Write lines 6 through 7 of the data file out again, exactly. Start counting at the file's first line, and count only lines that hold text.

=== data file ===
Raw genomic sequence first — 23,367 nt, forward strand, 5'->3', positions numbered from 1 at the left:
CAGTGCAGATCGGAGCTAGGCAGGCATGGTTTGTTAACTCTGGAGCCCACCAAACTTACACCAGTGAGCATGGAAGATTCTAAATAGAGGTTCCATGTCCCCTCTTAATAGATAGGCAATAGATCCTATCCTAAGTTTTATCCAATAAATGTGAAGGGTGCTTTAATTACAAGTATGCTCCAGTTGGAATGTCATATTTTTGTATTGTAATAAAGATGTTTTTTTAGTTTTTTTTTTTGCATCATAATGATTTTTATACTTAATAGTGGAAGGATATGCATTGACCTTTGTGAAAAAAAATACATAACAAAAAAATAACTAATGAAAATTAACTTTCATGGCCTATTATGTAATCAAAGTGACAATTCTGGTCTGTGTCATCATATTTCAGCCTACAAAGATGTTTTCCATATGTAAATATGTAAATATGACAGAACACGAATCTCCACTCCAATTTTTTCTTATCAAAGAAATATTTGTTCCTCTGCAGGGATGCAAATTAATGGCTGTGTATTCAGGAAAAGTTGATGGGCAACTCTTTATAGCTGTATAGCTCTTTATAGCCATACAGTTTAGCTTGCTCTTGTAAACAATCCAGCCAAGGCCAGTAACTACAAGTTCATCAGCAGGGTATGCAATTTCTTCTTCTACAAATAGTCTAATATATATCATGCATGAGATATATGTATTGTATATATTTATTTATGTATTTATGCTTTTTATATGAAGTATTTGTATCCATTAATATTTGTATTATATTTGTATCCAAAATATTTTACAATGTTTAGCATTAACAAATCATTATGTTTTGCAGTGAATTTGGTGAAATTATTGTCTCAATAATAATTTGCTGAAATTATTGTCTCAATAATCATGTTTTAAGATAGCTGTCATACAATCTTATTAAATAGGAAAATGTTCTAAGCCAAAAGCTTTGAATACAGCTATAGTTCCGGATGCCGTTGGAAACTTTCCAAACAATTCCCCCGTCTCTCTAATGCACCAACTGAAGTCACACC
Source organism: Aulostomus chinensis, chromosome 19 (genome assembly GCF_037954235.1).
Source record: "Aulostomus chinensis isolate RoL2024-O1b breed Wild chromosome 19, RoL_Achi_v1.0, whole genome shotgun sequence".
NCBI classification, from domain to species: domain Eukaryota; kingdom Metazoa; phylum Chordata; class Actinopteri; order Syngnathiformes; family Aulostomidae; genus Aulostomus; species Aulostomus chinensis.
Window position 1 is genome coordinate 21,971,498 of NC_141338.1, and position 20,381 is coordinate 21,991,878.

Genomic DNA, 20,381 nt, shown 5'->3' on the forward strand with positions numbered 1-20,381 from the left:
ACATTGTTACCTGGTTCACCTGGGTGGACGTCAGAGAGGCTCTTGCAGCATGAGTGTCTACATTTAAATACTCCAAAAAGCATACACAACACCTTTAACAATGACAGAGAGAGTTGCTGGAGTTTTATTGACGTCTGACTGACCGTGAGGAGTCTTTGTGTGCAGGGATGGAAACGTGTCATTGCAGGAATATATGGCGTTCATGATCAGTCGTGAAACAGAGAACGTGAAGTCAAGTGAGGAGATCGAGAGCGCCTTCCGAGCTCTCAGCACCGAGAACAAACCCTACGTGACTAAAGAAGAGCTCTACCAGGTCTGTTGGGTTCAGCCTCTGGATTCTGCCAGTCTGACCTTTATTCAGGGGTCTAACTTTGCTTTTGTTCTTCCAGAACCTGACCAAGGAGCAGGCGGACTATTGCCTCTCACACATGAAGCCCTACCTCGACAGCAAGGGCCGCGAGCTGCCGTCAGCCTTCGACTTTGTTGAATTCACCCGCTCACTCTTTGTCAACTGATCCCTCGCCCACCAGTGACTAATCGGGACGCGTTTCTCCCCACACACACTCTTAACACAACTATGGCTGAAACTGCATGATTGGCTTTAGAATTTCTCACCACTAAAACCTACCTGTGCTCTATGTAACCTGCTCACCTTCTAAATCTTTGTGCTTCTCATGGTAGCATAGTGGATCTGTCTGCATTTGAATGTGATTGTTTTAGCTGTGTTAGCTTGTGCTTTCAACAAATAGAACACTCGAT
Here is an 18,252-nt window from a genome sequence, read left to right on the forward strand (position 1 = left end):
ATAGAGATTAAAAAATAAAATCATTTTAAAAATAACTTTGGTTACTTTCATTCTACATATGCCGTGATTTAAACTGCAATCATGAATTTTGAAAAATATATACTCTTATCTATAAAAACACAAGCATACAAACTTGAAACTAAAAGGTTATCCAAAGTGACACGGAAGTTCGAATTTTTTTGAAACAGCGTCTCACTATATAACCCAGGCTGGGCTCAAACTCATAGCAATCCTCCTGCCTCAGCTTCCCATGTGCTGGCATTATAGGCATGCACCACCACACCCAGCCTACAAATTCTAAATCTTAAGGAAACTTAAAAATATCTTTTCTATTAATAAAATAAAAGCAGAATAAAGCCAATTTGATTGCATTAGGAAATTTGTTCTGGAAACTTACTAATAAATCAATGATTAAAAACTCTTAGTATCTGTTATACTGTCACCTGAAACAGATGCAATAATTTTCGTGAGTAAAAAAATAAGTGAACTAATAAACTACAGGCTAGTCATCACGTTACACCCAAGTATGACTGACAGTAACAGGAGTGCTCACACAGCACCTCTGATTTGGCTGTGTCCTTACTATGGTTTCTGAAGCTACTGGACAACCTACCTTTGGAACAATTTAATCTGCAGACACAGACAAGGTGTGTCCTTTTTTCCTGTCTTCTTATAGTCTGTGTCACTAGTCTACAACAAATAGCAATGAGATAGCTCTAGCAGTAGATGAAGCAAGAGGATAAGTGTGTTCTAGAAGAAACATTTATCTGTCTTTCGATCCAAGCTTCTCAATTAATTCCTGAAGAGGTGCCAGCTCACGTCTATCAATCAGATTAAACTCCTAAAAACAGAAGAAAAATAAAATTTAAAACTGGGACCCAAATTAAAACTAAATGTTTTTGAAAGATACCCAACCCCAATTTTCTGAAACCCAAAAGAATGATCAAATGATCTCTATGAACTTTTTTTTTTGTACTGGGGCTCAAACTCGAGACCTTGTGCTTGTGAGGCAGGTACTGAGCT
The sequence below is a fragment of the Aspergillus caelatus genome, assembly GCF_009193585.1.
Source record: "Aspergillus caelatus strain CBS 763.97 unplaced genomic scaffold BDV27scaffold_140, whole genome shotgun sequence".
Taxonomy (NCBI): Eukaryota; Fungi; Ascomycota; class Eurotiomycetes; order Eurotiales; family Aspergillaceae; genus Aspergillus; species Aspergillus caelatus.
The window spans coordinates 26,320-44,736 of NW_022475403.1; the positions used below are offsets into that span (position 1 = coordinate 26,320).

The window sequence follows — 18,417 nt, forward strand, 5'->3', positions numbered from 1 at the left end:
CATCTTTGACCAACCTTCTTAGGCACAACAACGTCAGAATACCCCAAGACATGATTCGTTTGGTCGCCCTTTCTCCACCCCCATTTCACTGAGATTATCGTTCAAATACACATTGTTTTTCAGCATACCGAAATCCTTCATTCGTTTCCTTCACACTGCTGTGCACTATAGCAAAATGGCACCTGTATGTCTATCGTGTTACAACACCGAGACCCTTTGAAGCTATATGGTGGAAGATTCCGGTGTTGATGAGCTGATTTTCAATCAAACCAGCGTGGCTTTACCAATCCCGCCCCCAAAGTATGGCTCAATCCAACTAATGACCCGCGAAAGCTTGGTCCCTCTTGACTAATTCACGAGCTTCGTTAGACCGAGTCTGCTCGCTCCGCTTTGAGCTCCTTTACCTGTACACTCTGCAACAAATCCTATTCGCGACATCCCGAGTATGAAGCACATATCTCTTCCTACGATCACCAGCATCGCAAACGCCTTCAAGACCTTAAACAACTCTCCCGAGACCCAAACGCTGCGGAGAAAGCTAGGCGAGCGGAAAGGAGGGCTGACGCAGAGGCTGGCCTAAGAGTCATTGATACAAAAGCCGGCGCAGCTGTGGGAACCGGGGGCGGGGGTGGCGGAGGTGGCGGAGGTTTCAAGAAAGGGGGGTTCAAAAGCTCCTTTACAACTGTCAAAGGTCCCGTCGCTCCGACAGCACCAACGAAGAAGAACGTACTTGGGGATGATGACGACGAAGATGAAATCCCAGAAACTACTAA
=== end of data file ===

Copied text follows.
Window position 1 is genome coordinate 21,971,498 of NC_141338.1, and position 20,381 is coordinate 21,991,878.

Genomic DNA, 20,381 nt, shown 5'->3' on the forward strand with positions numbered 1-20,381 from the left: